In the list of vouching names for cryptocurrency, a new entrant is former RBI deputy governor R Gandhi, who said that cryptocurrency Once stated as property or commodity, can be used to pay for economic activities, season shopping goods and services.
Gandhi was speaking at the inaugural session of HODL-2021, India’s first crypto-asset conference, organized by the Blockchain and Crypto Assets Council (BACC) of the Internet and Mobile Association of India. In support of cryptocurrency, Gandhi said, “It is a legitimate legal activity.” Over the past few months, some favorable developments and acceptance of cryptocurrency across the globe have boosted sentiment and led to a sharp rally in cryptocurrency prices. Clearing the fog around the regulatory framework and paving the way forward, Gandhi said that cryptocurrencies should be treated as an asset and taxed based on its payment channels. “Upon entry into the hand of a citizen, crypto should be treated as a foreign asset. Then, it must be paid for through normal channels when it is purchased, if not, it will be considered mined, and capital received. And a heavy tax will be levied. Then if it turns out to be mined, capital is received and a slightly lighter tax is levied. It must be tracked completely through a depository or store of information. Then the exchange trades. Can facilitate- buy and sell and settle payments and receipts,” Gandhi said.
Gandhi also clarified that once a large section of people start using crypto assets as an average payment, it will be a matter of concern for monetary authorities. After large companies, countries and influential people have come in favor of cryptocurrency, countries that were against it are also trying to build a framework for it. According to several media reports, the Indian government is looking to define cryptocurrency as an asset or commodity. It may also offer a way to define cryptos according to their use cases such as payment, investment or utility. Expressing his concern about possible monetary transmission using crypto, Gandhi said, “The question would then arise whether monetary transmission using crypto would be possible or not. Right now it is not very clear. Here, we will talk about it.” I can keep an open mind on how monetary transmission will take place through crypto assets as well. I have no research to confirm this, therefore, I believe crypto assets will also be sensitive to monetary action.”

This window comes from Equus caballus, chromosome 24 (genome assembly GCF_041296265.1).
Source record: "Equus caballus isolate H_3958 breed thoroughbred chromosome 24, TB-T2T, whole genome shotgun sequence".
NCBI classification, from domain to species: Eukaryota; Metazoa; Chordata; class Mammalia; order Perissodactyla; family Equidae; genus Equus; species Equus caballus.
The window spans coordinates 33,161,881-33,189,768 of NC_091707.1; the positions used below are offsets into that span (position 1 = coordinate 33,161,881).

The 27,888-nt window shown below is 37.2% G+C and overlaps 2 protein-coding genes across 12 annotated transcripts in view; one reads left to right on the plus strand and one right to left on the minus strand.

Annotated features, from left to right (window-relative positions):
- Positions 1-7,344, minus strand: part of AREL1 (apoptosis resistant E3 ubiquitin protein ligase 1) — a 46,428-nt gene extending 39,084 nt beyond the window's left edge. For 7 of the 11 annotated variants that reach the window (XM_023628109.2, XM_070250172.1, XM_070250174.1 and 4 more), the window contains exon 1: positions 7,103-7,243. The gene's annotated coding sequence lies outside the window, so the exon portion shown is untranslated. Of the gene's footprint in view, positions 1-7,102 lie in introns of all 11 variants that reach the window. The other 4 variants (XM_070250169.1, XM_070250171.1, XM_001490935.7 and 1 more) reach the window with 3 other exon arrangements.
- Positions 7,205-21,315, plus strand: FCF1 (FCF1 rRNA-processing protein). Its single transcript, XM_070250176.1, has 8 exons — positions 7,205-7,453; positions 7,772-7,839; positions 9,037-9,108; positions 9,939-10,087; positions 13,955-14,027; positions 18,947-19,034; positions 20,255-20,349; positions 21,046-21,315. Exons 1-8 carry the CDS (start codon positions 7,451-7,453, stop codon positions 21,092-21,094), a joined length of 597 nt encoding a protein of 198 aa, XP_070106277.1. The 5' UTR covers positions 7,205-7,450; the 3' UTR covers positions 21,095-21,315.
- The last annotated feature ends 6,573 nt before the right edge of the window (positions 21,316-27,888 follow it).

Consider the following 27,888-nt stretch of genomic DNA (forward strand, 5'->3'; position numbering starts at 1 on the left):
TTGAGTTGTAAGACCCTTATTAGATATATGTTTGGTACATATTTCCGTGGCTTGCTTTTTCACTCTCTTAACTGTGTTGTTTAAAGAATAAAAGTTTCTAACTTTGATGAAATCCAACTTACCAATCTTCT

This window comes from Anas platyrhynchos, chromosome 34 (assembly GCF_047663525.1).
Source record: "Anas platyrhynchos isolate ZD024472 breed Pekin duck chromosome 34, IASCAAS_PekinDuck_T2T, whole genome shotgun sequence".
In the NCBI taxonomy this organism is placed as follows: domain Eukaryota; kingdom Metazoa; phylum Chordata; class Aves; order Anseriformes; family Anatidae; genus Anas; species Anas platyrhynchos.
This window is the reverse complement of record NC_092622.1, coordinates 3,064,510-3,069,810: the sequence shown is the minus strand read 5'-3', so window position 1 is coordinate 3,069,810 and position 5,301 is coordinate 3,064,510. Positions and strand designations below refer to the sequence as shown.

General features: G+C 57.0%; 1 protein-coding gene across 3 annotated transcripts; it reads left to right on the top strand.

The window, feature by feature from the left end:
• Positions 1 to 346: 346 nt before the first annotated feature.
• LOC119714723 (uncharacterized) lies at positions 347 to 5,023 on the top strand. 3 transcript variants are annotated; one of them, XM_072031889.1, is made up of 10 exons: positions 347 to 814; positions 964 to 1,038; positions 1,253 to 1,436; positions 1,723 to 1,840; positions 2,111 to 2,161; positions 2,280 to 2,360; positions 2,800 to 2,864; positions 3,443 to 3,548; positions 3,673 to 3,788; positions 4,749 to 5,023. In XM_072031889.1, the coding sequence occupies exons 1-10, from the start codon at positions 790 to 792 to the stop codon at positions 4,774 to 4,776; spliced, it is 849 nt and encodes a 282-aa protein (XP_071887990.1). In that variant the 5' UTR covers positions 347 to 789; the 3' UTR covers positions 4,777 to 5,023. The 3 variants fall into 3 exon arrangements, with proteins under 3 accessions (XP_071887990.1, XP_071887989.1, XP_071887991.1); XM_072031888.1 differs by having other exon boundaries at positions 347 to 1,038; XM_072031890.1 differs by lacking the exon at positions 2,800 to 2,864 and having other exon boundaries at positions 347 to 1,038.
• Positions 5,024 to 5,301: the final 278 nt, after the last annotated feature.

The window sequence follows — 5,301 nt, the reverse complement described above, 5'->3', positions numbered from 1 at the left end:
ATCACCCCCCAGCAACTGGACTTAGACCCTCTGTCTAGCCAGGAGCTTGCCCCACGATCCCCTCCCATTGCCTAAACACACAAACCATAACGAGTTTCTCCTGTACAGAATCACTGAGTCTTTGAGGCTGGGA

Recently, former RBI governor and a top economist Raghuram Rajan, while speaking about the potential future of cryptocurrency, said that cryptocurrency may have a “potential future”.
Rajan seemed optimistic about well-regulated stablecoins, which are digital currencies tied to an underlying asset such as currency or gold. However, he advocated suitable regulations for such properties. Highlighting the origins of cryptocurrency, Gandhi said, “Basically, it came out of distrust about authoritarian currency, and in a sense, the philosophy was for some anarchist disruption. The idea was that it was a penny, Which cannot be taxed or tracked. After this, the principles have completely changed, including in India. Now, more and more people are believing in it and they want to deal with it legally.”